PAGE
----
To my black siblings, you are not alone.
For those of you reading this on your laptop right now sitting in a lecture, the only black person, your presence matters. So often we spend our time talking to white people about our experiences. Justifying them, qualifying them, creating bar graphs and quantitative analyses to legitimize them.
But we forget to speak to each other.
So right now, I’m speaking to you.
When I graduated high school, I was the only black girl in my graduating class. I dreamed of a university where I could see people of color and other black people, who, like myself, were ambitious and quirky and passionate about learning. Making it to UT seemed liked a gateway to the education I deeply desired and the community I’d lacked in high school.
What I, like many of us, found was a history of bleach bombs and border patrol parties. I found myself the only black person in literally every one of my honors seminars. I found statues praising the “achievements” of confederate leaders. I found court cases questioning the legitimacy of my acceptance to the University.
And this Wednesday, I was again reminded that my very presence — my very desire to receive a high quality education — could provoke outrage and indignation.
So we learn to keep our heads down. To get the best grades. To swallow the racism and harassment and exclusion with a laugh or a sigh.
But we shouldn’t have to.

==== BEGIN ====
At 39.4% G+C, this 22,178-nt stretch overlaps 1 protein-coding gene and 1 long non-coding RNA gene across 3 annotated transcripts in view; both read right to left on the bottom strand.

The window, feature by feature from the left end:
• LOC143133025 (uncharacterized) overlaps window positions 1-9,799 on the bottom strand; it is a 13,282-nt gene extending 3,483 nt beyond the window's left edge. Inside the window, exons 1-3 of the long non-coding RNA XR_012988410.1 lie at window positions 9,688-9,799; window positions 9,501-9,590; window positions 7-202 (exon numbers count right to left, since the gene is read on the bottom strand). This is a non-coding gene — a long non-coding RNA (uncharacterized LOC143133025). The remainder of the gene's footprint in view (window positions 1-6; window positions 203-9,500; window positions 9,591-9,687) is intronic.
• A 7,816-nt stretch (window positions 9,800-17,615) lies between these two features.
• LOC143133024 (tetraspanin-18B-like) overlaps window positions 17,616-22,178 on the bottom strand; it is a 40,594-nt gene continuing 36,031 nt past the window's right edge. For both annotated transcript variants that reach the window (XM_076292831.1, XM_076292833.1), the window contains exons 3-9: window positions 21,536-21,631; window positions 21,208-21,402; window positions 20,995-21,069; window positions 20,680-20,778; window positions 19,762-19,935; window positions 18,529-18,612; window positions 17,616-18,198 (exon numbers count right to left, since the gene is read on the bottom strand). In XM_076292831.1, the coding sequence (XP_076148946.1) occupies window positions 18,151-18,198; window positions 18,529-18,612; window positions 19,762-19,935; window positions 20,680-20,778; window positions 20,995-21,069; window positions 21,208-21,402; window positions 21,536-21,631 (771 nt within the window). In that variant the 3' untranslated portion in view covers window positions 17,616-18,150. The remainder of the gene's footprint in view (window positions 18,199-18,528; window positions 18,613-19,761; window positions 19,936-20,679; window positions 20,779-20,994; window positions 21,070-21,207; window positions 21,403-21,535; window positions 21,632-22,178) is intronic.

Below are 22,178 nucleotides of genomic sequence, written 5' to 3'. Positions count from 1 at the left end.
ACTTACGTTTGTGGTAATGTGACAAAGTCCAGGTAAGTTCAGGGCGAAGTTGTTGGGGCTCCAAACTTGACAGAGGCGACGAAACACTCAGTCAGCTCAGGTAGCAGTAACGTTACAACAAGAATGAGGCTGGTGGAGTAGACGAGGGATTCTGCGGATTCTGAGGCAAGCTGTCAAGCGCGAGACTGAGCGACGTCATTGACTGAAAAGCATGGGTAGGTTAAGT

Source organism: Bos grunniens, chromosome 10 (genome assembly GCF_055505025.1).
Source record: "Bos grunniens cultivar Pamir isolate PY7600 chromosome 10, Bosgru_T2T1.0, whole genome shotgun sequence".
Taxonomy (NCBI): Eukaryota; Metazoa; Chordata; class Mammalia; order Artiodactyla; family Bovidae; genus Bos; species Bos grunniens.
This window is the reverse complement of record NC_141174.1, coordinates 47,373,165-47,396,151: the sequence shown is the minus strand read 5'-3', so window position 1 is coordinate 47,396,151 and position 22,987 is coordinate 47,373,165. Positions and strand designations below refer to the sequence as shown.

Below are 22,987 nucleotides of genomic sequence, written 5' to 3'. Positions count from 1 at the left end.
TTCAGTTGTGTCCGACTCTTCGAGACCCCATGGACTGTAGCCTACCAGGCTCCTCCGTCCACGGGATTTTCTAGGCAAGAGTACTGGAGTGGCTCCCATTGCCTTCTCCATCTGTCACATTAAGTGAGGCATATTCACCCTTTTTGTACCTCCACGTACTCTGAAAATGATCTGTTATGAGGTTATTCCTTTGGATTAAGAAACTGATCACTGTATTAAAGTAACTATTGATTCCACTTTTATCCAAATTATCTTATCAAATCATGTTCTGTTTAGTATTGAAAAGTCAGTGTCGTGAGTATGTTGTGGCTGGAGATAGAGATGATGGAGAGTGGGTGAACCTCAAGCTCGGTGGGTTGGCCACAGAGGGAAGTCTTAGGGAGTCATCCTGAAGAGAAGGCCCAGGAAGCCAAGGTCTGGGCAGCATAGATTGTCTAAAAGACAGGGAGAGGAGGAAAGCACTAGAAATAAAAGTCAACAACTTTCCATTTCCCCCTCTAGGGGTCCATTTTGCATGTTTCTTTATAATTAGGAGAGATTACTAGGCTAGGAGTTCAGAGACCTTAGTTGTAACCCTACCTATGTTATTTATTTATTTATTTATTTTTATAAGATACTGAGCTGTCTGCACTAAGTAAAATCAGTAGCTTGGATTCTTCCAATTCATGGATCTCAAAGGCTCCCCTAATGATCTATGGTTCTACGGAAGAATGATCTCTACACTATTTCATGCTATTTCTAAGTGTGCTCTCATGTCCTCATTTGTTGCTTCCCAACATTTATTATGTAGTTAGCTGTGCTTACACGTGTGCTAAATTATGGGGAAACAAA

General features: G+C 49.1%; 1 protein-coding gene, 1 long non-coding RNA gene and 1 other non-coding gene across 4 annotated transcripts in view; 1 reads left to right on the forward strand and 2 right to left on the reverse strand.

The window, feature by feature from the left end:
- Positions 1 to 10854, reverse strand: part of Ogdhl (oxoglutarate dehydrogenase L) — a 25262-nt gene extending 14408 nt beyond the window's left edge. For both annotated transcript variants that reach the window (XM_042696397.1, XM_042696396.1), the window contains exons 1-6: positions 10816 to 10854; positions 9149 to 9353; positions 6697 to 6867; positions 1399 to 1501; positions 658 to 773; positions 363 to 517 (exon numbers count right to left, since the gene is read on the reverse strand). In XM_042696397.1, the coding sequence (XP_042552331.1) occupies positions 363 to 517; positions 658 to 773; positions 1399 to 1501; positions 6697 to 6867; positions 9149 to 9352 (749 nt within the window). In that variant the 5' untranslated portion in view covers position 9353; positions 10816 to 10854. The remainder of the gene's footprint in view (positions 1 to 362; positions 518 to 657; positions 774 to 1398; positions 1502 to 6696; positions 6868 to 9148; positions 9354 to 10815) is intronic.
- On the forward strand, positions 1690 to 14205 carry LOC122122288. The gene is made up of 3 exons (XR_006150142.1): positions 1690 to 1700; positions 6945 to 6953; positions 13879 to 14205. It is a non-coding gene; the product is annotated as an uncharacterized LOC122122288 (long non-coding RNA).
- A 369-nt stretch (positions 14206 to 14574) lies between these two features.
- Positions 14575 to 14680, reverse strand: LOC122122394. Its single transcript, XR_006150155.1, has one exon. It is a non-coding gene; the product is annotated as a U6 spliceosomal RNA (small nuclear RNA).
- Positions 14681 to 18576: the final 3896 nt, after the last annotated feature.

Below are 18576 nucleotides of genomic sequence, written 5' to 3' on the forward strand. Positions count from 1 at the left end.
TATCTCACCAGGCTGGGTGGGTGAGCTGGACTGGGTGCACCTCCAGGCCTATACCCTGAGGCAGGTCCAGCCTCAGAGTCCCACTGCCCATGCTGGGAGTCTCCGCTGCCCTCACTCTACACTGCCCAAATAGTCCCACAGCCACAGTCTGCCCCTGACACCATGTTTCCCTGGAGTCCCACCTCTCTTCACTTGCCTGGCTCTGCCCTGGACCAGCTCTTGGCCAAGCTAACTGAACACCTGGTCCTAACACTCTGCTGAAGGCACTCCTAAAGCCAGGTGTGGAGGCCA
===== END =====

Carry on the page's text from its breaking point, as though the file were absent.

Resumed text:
If anything, Wednesday’s events have reminded me that even though the black student body is less than 4 percent at UT, we are here. We take up space in all the best ways. Our allies and friends are fighting in solidarity for our right to be here. Most importantly, we are here for each other.
Every day we not only battle the trauma of seeing another black person systematically killed by the police in our own country, but we feel smaller waves of anti-blackness while existing at our own university campus.
So this is a love letter to you. The 4 percent who find themselves constantly fighting to have a voice — fighting be recognized and included — know that you’re not alone. Know that your unwillingness to back down in the face of injustice is beautiful. Remember that your joy is radical. Your existence is revolutionary.
To my black siblings, you matter.
Your education matters.
Your communities matter.
Your experiences and fears and emotions matter.
Your black UT matters.
Our black UT matters.
Barnes is the director of operations for Students for Equity and Diversity and a sociology and journalism junior from Houston. Follow the organization on Twitter @Austin_SED.